Wednesday, February 9, 2011
ON THE SET: THE HOUSE—DAY ONE
Tuesday we arrived at the house where the rest of the film will be shot. We got there about 2:00 p.m. One of the producers (Hilary) was already there with the owner of the house, finalizing some details. It’s an incredible house. Not huge, but VERY nice.
Jon took photos of several rooms to make sure everything is put back exactly the way it was found after the production is over.
I helped Hilary put plastic over some of the furniture in a room next to the kitchen, to be used as a kind of green room. Everyone will be wearing booties during the shoot to protect the carpet. Hilary said she wanted to make an extra effort to make things run smoothly, because everybody likes Jon.
The cinematographer (Libby) showed up soon after and started walking the house with Jon, discussing shots.
Jon had been hoping to get the first shot complete by 9:00 but it ended up being 9:30. There was just a great deal of prep needing to be done. In particular, the lighting is essential at the house. The lighting crew set up the lights and screens in the backyard. One of the reasons Jon decided on this house was because of the numerous windows. That way he could light the house easily from the outside and get the look he wants. For the majority of the night, the issue most of the time was the intricate lighting that had to be done. In order to get the effect Jon was wanting, the actually light it brighter than will actually show up on film. The final result will actually show it much darker than what we actually saw in reality.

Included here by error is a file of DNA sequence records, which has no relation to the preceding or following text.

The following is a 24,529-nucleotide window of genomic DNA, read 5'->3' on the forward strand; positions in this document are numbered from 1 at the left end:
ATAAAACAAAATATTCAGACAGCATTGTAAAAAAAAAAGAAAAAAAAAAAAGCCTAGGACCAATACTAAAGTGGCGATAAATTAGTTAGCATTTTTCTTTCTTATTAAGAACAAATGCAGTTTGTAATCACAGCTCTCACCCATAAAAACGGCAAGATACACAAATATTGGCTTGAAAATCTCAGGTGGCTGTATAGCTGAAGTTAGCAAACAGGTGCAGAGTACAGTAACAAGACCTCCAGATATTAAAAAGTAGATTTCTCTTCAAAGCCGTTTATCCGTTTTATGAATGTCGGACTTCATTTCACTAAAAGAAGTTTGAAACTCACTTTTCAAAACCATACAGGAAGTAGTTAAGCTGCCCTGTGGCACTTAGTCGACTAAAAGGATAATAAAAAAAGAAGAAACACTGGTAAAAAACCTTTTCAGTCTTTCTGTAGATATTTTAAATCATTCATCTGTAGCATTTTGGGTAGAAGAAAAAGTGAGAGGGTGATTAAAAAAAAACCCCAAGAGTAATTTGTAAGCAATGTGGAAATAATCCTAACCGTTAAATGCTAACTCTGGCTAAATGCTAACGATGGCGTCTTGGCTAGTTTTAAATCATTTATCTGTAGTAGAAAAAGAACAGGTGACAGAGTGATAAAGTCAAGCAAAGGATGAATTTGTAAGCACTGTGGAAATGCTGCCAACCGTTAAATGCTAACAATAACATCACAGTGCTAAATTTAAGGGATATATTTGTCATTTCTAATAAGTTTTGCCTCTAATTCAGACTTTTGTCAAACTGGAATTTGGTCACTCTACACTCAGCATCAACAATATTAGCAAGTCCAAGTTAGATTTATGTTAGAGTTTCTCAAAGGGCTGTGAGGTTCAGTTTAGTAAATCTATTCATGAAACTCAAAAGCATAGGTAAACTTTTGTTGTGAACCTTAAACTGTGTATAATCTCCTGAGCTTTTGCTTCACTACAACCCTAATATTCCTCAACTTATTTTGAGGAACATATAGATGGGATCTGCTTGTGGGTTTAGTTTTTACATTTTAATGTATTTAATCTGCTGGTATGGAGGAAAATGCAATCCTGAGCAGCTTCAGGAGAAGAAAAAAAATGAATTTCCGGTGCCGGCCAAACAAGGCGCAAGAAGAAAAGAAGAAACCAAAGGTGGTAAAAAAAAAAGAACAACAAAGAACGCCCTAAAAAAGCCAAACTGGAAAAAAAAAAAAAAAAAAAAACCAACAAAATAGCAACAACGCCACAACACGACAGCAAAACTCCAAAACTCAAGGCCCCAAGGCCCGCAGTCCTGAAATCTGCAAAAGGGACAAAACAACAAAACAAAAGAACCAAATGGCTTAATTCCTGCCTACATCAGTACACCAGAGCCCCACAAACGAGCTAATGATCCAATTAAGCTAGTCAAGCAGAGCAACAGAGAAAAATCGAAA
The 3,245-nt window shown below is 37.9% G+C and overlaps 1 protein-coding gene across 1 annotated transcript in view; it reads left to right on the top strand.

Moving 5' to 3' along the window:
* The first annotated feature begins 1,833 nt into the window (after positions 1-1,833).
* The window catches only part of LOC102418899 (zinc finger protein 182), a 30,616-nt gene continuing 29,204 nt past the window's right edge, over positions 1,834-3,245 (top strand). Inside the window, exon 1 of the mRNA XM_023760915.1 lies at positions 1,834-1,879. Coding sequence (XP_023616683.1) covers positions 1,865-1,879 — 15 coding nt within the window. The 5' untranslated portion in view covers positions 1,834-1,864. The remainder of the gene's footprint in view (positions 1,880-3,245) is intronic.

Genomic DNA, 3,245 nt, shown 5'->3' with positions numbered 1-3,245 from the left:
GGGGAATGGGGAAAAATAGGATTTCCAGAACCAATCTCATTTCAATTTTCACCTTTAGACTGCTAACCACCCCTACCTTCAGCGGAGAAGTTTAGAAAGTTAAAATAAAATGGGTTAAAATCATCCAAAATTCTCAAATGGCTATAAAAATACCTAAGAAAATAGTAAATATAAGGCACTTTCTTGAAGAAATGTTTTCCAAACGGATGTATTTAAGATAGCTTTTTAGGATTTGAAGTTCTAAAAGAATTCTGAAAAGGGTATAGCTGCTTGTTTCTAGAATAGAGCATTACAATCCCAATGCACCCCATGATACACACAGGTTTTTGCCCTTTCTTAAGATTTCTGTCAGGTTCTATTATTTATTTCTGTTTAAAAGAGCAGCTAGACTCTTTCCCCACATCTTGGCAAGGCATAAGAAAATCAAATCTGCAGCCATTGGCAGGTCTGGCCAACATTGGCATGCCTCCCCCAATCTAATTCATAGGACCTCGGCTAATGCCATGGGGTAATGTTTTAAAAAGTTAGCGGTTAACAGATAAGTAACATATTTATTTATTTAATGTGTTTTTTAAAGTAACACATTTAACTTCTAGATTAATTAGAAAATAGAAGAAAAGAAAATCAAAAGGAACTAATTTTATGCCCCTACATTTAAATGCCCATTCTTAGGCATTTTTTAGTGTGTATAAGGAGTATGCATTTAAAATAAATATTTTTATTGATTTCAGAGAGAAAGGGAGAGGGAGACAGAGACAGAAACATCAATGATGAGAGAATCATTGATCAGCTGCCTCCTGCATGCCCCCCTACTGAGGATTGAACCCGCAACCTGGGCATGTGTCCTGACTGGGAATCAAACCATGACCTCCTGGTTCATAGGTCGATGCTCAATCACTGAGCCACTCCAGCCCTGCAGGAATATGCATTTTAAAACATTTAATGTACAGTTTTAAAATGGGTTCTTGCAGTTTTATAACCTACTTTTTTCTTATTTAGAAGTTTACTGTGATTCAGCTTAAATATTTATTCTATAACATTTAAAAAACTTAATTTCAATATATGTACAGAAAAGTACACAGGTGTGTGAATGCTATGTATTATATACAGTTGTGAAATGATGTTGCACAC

The first shot was of Alma walking in the front door, silhouetted against the light. Jon took several shots of this, making sure she was positioned just right. At one point she had trouble getting the keys in her purse and they had to get another take.
One of the best shots was the dolly pulling back as Alma stands there at the entrance of her own house. It really created a tone of her being alone and overwhelmed. It’s amazing how the slightest movement of the camera can shape emotion.
Once in a while the camera crew will “check the gate” which means to open the lens and make sure there are no stray hairs and such in the shot.
The plan was to get 5 shots off by “lunch” at midnight, but when lunch arrived the shoot was pretty far behind. Again, the light was such a significant factor, it took extra time to get it just right.
When it comes lunch time, the rules are pretty strict. SAG (the Screen Actors Guild) ensures that actors and other crew members are not pushed beyond reasonable limits. But that also means it’s pretty frustrating to have to quit right when you have some real momentum, in front of the camera as well as behind the camera, because of the policy.
Last night, Andy the 1st Assistant Director called “grace,” which means asking everyone to push the time limit just a little in order to finish the shot that is in process.